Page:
Mann’s Screw Up #7 – His “Trick”

There has been a lot of focus on “Mike’s Nature trick.” Unfortunately, the focus has mostly been on the word “trick.” It doesn’t matter what you call what Michael Mann did. It was dishonest.

To be clear, this “trick” was used in both Mann’s 1998 and 1999 paper (MBH98 and MBH99, respectively). I’m discussing it in relation to MBH99 because MBH98 had messy images. The trick is easier to see MBH99. Here is the temperature reconstruction as presented in it:

MBH99-scratch

To make things easier to see, I dropped out all the colors except that of the reconstruction itself. I also zoomed in. That gave this image:

MBH99-scratch2

Focus on the sideways ‘S’ at the far right side. That shows while temperatures in the 1900s rose, there was a temporary dip in them. That’s basically what people expect if they’re familiar with the modern temperature record. It’s also not what Mann’s data actually showed. To demonstrate, here is a graph taken from a Real Climate post:

MBH99-scratch3

It’s a bit messy so here’s a somewhat crude attempt of mine to extract the temperature reconstruction:

MBH99-scratch4

You’ll note this graph doesn’t have that same ‘S’ shape. It shows temperatures at the end of the reconstruction ending on a relatively low note (for the 1900s) rather than a high one. The reason is this graph doesn’t use “Mike’s Nature trick.” His trick was used entirely to change that end of his graph so recent temperatures would look warmer (according to his reconstruction).

Now that we’ve established what the trick did, let’s look at what it was. To do so, we can turn to Michael Mann himself. In an inline response at Real Climate, he said:

In some earlier work though (Mann et al, 1999), the boundary condition for the smoothed curve (at 1980) was determined by padding with the mean of the subsequent data (taken from the instrumental record).

This terminology may not be familiar so I’ll explain. A “smoothed curve” is a graph whose data has been made smoother by combining a large number of data points into a smaller number. The way you combine those data points depends upon the type of smoothing you use. However, there is always more data in the middle of a graph than at the ends. How you handle that is called the “boundary condition.”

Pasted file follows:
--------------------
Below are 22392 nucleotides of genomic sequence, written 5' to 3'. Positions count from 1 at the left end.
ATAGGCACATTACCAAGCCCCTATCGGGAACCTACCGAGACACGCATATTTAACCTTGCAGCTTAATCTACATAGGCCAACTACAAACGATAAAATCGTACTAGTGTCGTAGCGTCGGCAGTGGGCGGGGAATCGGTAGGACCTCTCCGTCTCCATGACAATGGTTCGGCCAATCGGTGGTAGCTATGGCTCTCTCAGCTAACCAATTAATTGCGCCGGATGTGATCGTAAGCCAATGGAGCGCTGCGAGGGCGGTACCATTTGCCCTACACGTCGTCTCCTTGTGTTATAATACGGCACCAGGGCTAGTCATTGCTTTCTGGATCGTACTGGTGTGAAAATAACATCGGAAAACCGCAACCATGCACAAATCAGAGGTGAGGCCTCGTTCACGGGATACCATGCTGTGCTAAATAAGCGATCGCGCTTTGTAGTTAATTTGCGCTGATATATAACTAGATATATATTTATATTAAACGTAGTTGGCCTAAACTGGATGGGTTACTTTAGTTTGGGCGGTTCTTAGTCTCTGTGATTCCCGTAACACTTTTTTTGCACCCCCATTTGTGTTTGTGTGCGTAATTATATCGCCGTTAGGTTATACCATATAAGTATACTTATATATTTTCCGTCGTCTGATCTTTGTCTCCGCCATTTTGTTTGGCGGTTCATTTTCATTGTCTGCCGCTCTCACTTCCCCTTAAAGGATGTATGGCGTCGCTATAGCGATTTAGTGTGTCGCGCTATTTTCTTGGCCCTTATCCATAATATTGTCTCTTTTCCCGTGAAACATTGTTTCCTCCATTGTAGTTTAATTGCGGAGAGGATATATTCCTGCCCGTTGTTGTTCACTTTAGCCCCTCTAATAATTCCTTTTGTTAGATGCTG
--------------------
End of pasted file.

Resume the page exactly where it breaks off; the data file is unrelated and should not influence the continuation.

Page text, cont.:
Once you understand that, Mann’s comment is fairly easy to understand. When smoothing his graph, Mann padded his series with data “taken from the instrumental record.”* That is, he took data from the instrumental record and added it to his reconstruction. He then smoothed the resulting series. Finally, he truncated his smoothed series at 1980 so nobody would be able to tell what he did.

That’s it. That’s the entirety of Mann’s trick. He added the instrumental record to his reconstruction so when he smoothed his data his reconstruction would end on a warm note instead of a relatively cooler one.

*Mann claims he used “the mean of the subsequent data.” Others say that’s not true, and he used the data itself. Who is correct doesn’t make a difference to this post.

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5 comments

  1. Hey Brandon –

    Nothing to contribute to the topic, I just wanted you to know people are following your work

  2. Thanks David Jay!

    So you know, I was planning on uploading the next post today, but it’s probably going to be pushed back a little. I’ve decided to write a post about something related to the Stephan Lewandowsky papers, and I expect that’ll go up first.

  3. In his book, he says a trick is a clever way to deal with a vexing problem. So what is the vexing problem?

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